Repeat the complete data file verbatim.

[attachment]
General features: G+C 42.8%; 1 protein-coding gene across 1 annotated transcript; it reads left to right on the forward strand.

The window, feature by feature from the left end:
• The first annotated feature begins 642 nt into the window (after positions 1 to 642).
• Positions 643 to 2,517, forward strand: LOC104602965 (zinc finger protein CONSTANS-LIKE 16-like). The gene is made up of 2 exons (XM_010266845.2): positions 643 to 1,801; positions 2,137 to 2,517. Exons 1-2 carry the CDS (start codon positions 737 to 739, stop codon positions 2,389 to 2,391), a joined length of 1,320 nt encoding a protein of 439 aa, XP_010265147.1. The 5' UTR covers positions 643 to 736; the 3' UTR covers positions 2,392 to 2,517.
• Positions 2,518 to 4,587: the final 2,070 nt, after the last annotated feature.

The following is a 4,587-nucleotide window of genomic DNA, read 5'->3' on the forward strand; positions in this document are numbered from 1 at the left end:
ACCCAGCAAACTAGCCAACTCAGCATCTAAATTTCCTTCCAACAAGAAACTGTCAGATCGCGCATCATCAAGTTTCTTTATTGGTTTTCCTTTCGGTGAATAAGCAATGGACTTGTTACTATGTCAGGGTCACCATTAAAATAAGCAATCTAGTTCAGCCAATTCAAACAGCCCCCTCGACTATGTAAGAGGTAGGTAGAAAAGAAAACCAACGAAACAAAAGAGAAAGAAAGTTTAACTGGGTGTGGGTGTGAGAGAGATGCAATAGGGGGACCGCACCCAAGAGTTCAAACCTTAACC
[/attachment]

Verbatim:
General features: G+C 42.8%; 1 protein-coding gene across 1 annotated transcript; it reads left to right on the forward strand.

The window, feature by feature from the left end:
• The first annotated feature begins 642 nt into the window (after positions 1 to 642).
• Positions 643 to 2,517, forward strand: LOC104602965 (zinc finger protein CONSTANS-LIKE 16-like). The gene is made up of 2 exons (XM_010266845.2): positions 643 to 1,801; positions 2,137 to 2,517. Exons 1-2 carry the CDS (start codon positions 737 to 739, stop codon positions 2,389 to 2,391), a joined length of 1,320 nt encoding a protein of 439 aa, XP_010265147.1. The 5' UTR covers positions 643 to 736; the 3' UTR covers positions 2,392 to 2,517.
• Positions 2,518 to 4,587: the final 2,070 nt, after the last annotated feature.

The following is a 4,587-nucleotide window of genomic DNA, read 5'->3' on the forward strand; positions in this document are numbered from 1 at the left end:
ACCCAGCAAACTAGCCAACTCAGCATCTAAATTTCCTTCCAACAAGAAACTGTCAGATCGCGCATCATCAAGTTTCTTTATTGGTTTTCCTTTCGGTGAATAAGCAATGGACTTGTTACTATGTCAGGGTCACCATTAAAATAAGCAATCTAGTTCAGCCAATTCAAACAGCCCCCTCGACTATGTAAGAGGTAGGTAGAAAAGAAAACCAACGAAACAAAAGAGAAAGAAAGTTTAACTGGGTGTGGGTGTGAGAGAGATGCAATAGGGGGACCGCACCCAAGAGTTCAAACCTTAACC